Johanna Garvin on representation, risks and revelling in being selected for Sydney Film Festival - Information & Cultural Exchange

Johanna Garvin on representation, risks and revelling in being selected for Sydney Film Festival

Last year filmmaker Johanna Garvin wrote and directed the satire, Milky Pop Kid, for the I.C.E. My Life My Art project. This year Sydney Film Festival selected her short film to be screened as part of the Screenability program. It’s a huge honour and we could not be happier for Jo along with her cast and crew. Here we chat with her about why she made it and working in the comedy genre.

Your film tackles issues around the representation of people with disability; why do you think it’s important for people with disability to tell their own story?
I think it is important for people who live with a disability to tell their own story because there is nothing like the reality of the lived experience. We all have our own unique insights and experiences. Living with a disability is not for the feint hearted and the experience is rich with great stories. Authentic sharing of experiences gives people living with a disability creative control over their stories. I think by doing this you avoid the clichés that are often used by able bodied people to tell stories of the lived experience of disability. I think if we are going to change the community’s perception then it is most important we have a strong voice. Our stories are powerful and worth hearing. When we tell our stories we challenge the stereotypes.

This is your first time writing and directing comedy; what did you learn from the experience?
I learnt that you have to really think about what makes you laugh, what’s funny. You need to be a really keen observer. Writing a comedy is quite challenging because what you think is funny may not necessary be funny to an audience. I also learnt that through comedy you can examine very confronting issues and make people think about them in a clever way. This is because while someone maybe laughing at something they are also taking in the message of the joke. It is a more subtle way of communicating your message. I also realized that doing improvisation with actors is a great way to write comedy especially when you have a group of actors and crew who connect. Through improvisation you are able to try things out and bounce ideas around with the cast and crew. It helps you and your writing to think of new ideas. I also learnt that it is great to use your own network for advice and feedback on what you are trying to do.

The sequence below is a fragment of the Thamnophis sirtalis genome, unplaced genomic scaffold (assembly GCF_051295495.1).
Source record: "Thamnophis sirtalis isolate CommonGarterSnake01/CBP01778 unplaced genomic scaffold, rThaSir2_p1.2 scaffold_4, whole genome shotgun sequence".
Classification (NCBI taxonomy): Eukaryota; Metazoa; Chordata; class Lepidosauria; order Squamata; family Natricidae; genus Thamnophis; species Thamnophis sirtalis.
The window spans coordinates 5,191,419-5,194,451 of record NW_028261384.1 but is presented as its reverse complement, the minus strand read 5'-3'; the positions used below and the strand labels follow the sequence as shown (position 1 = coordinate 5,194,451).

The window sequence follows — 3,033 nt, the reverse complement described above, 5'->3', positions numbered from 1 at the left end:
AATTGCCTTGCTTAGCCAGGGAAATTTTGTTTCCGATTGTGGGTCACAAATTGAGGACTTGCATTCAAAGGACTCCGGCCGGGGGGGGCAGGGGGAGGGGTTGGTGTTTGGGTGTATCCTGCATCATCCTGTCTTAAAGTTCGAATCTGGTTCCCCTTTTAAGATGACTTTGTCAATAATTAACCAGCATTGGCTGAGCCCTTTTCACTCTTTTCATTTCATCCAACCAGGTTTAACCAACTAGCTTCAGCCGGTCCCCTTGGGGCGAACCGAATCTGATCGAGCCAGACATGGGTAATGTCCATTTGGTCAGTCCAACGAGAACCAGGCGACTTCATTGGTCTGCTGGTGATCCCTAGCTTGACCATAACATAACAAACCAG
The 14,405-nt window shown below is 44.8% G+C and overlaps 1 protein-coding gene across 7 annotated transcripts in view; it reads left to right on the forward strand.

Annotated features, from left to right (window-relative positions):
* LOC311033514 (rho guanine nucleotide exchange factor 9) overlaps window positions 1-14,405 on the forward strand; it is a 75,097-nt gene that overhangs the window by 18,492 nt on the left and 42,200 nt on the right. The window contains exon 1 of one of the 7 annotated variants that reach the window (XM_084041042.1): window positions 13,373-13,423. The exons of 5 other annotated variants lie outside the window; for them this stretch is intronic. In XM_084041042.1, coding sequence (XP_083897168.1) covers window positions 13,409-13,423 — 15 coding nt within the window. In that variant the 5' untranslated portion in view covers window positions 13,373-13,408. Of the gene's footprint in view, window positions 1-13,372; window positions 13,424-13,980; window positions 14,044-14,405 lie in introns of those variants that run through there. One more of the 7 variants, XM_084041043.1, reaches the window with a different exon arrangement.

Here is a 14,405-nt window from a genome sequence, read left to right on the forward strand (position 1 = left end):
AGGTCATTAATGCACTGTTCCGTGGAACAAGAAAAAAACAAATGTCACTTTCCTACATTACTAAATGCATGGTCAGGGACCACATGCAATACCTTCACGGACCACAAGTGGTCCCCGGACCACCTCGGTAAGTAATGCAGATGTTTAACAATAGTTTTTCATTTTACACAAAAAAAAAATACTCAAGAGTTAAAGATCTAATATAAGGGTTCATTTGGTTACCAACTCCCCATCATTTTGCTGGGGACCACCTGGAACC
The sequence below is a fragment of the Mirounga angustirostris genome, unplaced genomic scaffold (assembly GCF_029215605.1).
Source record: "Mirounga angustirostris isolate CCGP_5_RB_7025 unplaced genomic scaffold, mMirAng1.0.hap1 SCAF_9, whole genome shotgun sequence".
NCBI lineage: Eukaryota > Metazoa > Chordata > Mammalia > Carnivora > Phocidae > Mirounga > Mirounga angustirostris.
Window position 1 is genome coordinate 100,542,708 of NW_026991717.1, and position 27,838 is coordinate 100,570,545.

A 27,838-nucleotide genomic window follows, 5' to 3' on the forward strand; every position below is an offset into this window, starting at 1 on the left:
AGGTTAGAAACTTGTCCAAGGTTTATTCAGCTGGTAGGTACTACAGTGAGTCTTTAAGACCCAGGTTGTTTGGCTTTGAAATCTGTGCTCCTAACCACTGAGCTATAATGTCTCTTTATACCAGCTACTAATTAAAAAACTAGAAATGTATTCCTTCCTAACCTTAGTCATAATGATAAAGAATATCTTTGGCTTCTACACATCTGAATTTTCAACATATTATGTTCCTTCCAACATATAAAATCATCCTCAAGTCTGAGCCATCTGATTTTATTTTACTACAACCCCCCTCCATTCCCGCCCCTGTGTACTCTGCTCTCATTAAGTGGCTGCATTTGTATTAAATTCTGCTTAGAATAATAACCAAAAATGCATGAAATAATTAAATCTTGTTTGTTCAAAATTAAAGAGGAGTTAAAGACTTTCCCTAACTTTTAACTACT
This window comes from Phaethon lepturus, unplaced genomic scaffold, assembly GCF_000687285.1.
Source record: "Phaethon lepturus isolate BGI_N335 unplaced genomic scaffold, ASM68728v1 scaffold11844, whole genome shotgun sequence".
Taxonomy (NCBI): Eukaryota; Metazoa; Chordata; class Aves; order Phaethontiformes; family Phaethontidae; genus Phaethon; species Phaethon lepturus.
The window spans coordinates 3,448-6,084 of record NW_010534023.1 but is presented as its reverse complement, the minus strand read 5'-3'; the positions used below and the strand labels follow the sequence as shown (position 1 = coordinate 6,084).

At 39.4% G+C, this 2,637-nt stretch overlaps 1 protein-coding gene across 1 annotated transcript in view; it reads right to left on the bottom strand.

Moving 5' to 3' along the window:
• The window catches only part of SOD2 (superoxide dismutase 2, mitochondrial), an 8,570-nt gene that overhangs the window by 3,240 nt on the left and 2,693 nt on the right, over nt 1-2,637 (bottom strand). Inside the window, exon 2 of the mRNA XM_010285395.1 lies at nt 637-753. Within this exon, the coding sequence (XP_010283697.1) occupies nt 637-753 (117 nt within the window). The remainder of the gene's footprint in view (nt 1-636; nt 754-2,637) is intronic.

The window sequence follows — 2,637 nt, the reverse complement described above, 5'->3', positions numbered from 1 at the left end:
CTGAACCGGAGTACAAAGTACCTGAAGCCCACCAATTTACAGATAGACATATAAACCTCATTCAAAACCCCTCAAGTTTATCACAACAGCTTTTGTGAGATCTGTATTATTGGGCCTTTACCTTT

How do you think comedy can be used to examine social issues?
Through comedy I think you can explore complex and confronting issues in a way that allows you to take risks. Risks that you would not necessarily take if you were writing in another genre. Comedy gives you a lot of freedom to push boundaries. You can really deliver powerful messages through comedy. Out of interest I listened to several interviews with Tim Ferguson. I thought a lot about what he says where comedy can deliver truth. Tim talks about how when audiences are laughing they can really digest a message and it encourages them to examine their behavior and attitudes. I am a big fan of the TV show, Please Like Me and I drew inspiration from the way Josh Thomas writes about challenging issues.

What does it mean for you to have your film included in Sydney Film Festival?
It is a great honour and a dream come true. I never thought in my remotest dreams that would happen. The inclusion of the Screenability program in the Sydney Film Festival is tangent evidence that there is a real shift in the industry’s thinking. And that too is very exciting. It is a really exciting time for filmmakers who live with a disability and I can’t believe my good fortune that I have lucked in at exactly the right time to be involved in the film industry.

What is next for you?
I am always on the lookout for new ideas for films. What I love about filmmaking is the power it has to change. I want to engage with the industry as much as I can and continue to develop my skills and network. I have the bare bones of an idea I am working on at the moment. I just really want to keep learning and developing my craft and looking for challenges.

Milky Pop Kid screens with feature film My Name is Emily at Sydney Film Festival on:
Thursday 15 June | 4.30pm | Dendy Newtown
Friday 16 June | 6.45pm | Dendy Newtown

For tickets and more information: http://tix.sff.org.au/html/s_TheMilkyPopKid.htm

Photo: Saara March and Hugh Clark

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